By Ray Downs
By Lindsay Toler
By Danny Wicentowski
By Lindsay Toler
By RFT Staff
By Lindsay Toler
By Allison Babka
By Lindsay Toler
"He was pretty quiet — he had to be, 'cause my uncle didn't play. He had pretty strict parents, but they was real, real good people," says John Bacon. "As a little kid, he always used to wear his pants real low. You know how people 'sag' now? He used to sag without sagging. It seemed like he was the first person to start the trend."
When Singleton was seventeen, his father died. He dropped out of high school and became the family breadwinner, working at and eventually buying into the ownership of a car wash in East St. Louis. He says he earned his GED in 1998 and found his professional calling in March of 2000, when he paid about $7,500 to purchase a duplex on Page Boulevard in north St. Louis.
"I had a friend who sold rehab projects. He said he could sell me the building and get some people to get me a loan on it at the same time," Singleton recalls. "One side was terrible, but the other side was pretty livable. What he told me we could do is fix up one side of the unit, get it appraised and maybe take a loan out on it and then I could finish the other side. I got the building, I turned it around, did a little paint, some minor things, a little drywall. It appraised for $60,000. I couldn't believe it. I got an 80 percent loan, refinanced it and got $40,000 out of it. From there I just started investing."
Over the next six years, Singleton bought and sold at least fourteen properties, nearly all of them in St. Clair County, Illinois, and nearly all of them out of foreclosure, according to court files and documents from the St. Clair County Recorder of Deeds. In 2005 he began making the purchases under the name of a company he formed and registered with the Illinois Secretary of State, Singleton Investments Inc.
In 2002 the financier for a performance by Byron Bacon, who goes by the nom de rap Spoke, backed out. Spoke's brother, John "Dump" Bacon, ponied up the dough for the show, set up a basement recording studio, and a record company was born.
Bacon says it was he and Spoke who coined the name Lock 'Em Down, as well as the label's motto: "Takin' over da streets." "It's like we wanted to take over the streets and music. We wanted to lock the city down and be the hottest," Bacon says. "Be the hottest label in East St. Louis or the hottest label in the metropolitan area."
Two years later, despite having signed several artists, Bacon was nowhere near achieving his goal. Aware that his cousin's real estate business was booming, he talked Dewanzel Singleton into joining L.E.D. as co-CEO.
"When I had it, it was kind of limited," Bacon says today. "When Jazz came along, we started traveling."
After Singleton joined the company, L.E.D. artists and employees began to perform and attend conferences out of town, traveling as far as Atlanta and Denver. In 2006 they went to Miami for The Source magazine's hip-hop awards. That was also the year they scored an invitation to the exclusive Hip-Hop Power Summit in the Dominican Republic, where they spent a week rubbing elbows with the genre's biggest names and most influential tastemakers.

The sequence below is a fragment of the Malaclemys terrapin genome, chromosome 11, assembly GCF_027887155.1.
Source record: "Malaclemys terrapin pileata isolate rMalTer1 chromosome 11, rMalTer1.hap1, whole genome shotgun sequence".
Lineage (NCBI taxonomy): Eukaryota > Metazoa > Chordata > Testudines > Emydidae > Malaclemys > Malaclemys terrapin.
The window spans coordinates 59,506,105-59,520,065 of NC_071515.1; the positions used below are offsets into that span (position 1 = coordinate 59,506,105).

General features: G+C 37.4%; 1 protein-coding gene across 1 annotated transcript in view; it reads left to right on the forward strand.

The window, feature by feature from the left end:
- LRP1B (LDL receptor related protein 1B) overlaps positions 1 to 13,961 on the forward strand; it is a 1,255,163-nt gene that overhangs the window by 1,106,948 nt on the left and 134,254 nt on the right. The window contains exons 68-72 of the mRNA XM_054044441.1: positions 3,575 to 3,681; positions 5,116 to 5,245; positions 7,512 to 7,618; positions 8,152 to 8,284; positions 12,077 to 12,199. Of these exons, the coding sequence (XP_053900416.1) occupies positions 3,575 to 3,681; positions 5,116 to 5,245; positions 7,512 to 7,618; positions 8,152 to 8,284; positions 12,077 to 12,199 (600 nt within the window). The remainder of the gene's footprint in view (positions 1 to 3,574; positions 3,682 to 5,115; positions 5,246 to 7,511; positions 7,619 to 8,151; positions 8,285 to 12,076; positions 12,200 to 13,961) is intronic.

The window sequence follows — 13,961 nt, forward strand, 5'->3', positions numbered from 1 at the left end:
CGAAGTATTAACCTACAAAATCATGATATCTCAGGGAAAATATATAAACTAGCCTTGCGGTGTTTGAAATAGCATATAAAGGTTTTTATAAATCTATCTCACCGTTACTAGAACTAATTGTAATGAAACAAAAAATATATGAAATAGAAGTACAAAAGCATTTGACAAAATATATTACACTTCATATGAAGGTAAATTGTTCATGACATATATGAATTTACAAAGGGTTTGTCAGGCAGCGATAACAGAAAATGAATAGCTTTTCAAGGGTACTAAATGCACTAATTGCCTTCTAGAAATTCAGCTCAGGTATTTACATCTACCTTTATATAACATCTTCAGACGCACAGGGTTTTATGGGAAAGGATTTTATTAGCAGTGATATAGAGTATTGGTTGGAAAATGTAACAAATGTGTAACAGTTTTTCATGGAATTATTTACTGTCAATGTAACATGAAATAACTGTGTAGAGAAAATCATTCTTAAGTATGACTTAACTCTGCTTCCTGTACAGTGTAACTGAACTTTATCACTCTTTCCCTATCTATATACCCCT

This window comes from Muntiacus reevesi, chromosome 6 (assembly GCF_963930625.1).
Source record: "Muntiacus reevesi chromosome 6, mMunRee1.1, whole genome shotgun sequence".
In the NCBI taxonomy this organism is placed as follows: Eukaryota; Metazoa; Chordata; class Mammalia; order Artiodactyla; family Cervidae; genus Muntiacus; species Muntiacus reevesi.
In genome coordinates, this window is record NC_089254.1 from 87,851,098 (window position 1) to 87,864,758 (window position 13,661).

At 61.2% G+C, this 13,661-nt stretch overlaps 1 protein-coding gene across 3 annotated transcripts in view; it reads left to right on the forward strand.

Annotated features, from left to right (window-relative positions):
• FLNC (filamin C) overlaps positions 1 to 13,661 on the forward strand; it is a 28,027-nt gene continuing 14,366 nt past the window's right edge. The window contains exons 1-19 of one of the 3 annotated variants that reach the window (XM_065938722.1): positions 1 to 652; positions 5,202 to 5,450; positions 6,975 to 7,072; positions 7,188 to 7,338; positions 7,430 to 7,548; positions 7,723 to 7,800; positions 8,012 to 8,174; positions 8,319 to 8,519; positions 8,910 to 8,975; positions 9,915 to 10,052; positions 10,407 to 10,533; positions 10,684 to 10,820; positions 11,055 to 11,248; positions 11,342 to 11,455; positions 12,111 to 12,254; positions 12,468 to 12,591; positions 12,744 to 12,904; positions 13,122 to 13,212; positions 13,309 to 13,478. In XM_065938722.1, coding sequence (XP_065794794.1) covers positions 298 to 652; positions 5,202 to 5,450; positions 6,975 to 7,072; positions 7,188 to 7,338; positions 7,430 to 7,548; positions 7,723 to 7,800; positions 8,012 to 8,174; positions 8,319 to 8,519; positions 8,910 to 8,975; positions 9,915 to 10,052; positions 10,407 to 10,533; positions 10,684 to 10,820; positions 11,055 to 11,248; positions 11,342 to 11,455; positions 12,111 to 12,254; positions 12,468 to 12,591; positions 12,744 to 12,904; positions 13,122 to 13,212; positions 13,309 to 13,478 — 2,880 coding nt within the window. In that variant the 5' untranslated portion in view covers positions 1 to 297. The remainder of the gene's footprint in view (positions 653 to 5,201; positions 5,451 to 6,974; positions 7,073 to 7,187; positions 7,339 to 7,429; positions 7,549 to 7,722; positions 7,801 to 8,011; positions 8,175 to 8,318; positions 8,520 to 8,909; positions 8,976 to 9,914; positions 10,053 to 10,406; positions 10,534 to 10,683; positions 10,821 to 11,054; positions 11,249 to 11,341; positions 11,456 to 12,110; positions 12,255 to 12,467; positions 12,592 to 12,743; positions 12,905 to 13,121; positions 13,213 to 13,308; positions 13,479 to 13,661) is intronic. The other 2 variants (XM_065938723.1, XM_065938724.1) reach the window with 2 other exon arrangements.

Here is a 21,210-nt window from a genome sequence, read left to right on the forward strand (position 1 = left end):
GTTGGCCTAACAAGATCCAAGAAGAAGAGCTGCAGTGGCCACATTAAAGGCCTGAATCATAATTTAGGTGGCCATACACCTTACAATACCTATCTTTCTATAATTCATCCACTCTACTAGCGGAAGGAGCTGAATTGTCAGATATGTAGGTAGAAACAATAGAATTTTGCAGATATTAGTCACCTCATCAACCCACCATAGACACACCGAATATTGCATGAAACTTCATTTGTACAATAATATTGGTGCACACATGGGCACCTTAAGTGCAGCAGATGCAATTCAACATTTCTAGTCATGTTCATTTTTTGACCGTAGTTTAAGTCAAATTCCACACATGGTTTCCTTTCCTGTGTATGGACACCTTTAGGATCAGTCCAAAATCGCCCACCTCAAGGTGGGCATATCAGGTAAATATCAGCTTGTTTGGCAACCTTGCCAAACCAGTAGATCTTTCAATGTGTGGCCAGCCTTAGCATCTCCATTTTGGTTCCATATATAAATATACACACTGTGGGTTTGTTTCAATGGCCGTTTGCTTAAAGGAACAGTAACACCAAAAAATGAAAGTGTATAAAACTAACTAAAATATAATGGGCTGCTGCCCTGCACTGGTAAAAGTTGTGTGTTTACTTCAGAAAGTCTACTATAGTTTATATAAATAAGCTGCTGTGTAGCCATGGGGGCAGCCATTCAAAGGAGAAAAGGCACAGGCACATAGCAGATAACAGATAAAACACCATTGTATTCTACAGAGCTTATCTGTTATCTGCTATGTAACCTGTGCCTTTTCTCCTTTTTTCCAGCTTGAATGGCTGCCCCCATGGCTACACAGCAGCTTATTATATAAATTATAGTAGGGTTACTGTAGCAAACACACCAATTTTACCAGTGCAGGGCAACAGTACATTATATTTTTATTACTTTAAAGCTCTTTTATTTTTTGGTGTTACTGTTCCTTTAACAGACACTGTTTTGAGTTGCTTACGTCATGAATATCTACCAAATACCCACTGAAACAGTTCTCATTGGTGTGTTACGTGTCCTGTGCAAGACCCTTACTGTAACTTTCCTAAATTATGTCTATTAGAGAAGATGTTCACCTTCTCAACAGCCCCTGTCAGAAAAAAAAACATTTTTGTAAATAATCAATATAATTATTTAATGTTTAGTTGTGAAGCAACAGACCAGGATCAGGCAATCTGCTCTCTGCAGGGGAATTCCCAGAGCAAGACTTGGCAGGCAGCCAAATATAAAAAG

Locally, L.E.D. made a name for itself by hosting extravagant parties and promotions. There was the "Chocolate Party" at Plush in downtown St. Louis, complete with chocolate fountains, chocolate martinis and a chocolate-brown carpet leading up to the entrance of the now-defunct club. On Labor Day weekend of 2006, Lock 'Em Down was the title sponsor of an old-school hip-hop concert on Laclede's Landing co-headlined by rap pioneers Slick Rick and Kurtis Blow.
"They always had something going on. They did a lot of things in the community and they just stayed in front of the eyes of people," says DJ Sir Thurl of St. Louis hip-hop station 100.3 The Beat. "They're more organized and set up than a lot of people. These days anyone with a studio in a basement can call themselves a label, but there's very few that are organized and out there actually doing anything."
L.E.D. also emerged as one of East St. Louis' leading service organizations. In addition to the Toyz in Da Hood program and other charity functions, they organized back-to-school picnics in 2005 and 2006, handing out school supplies and food. In May 2006 they supported the East St. Louis mayoral campaign of Alvin Parks, registering voters and canvassing door to door.
"I thank Lock 'Em Down for all the things they allowed me to do and say. They encouraged the whole rap community to engage young people and to take advantage of their lives," says deputy liquor commissioner Walter D. Hill, a Parks appointee. Hill had done promotions work for L.E.D. in 2003 and 2004 and represented the company at the Hip-Hop Action Summit in 2003, at which he delivered a speech and met with Benjamin Chavis Muhammad, then-director of the NAACP.
"We make it a point to make the community a part of what we do," says L.E.D. vice president Marceo Haywood, who also volunteers as a football coach at East St. Louis High School. "When people hear 'taking over the streets,' they take it in a derogatory or negative manner. It has nothing to do with what people think it has to do with. 'Taking over the streets' is being a part of your community."